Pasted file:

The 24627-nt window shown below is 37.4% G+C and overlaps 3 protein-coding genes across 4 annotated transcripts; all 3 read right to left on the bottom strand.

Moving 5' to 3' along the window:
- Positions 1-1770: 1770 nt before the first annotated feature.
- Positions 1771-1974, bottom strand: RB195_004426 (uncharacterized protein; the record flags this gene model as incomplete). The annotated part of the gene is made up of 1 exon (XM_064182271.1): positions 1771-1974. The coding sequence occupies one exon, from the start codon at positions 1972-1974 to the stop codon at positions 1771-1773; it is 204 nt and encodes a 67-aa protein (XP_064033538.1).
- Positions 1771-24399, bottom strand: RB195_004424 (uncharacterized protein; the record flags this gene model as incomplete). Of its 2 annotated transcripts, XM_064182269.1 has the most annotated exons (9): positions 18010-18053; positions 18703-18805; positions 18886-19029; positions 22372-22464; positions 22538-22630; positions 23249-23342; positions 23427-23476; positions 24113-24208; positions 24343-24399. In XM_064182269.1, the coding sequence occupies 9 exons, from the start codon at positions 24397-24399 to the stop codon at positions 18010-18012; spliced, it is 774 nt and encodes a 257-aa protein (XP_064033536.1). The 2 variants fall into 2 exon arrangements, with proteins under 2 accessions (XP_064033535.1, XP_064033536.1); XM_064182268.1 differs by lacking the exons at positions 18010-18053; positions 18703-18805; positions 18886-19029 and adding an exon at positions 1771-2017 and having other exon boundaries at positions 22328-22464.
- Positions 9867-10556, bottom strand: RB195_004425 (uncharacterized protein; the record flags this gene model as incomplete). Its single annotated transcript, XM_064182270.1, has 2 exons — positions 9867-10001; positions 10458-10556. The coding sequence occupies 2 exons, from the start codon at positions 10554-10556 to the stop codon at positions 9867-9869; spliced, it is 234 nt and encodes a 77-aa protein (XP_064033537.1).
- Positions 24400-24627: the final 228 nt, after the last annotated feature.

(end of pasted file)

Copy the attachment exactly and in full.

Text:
The 24627-nt window shown below is 37.4% G+C and overlaps 3 protein-coding genes across 4 annotated transcripts; all 3 read right to left on the bottom strand.

Moving 5' to 3' along the window:
- Positions 1-1770: 1770 nt before the first annotated feature.
- Positions 1771-1974, bottom strand: RB195_004426 (uncharacterized protein; the record flags this gene model as incomplete). The annotated part of the gene is made up of 1 exon (XM_064182271.1): positions 1771-1974. The coding sequence occupies one exon, from the start codon at positions 1972-1974 to the stop codon at positions 1771-1773; it is 204 nt and encodes a 67-aa protein (XP_064033538.1).
- Positions 1771-24399, bottom strand: RB195_004424 (uncharacterized protein; the record flags this gene model as incomplete). Of its 2 annotated transcripts, XM_064182269.1 has the most annotated exons (9): positions 18010-18053; positions 18703-18805; positions 18886-19029; positions 22372-22464; positions 22538-22630; positions 23249-23342; positions 23427-23476; positions 24113-24208; positions 24343-24399. In XM_064182269.1, the coding sequence occupies 9 exons, from the start codon at positions 24397-24399 to the stop codon at positions 18010-18012; spliced, it is 774 nt and encodes a 257-aa protein (XP_064033536.1). The 2 variants fall into 2 exon arrangements, with proteins under 2 accessions (XP_064033535.1, XP_064033536.1); XM_064182268.1 differs by lacking the exons at positions 18010-18053; positions 18703-18805; positions 18886-19029 and adding an exon at positions 1771-2017 and having other exon boundaries at positions 22328-22464.
- Positions 9867-10556, bottom strand: RB195_004425 (uncharacterized protein; the record flags this gene model as incomplete). Its single annotated transcript, XM_064182270.1, has 2 exons — positions 9867-10001; positions 10458-10556. The coding sequence occupies 2 exons, from the start codon at positions 10554-10556 to the stop codon at positions 9867-9869; spliced, it is 234 nt and encodes a 77-aa protein (XP_064033537.1).
- Positions 24400-24627: the final 228 nt, after the last annotated feature.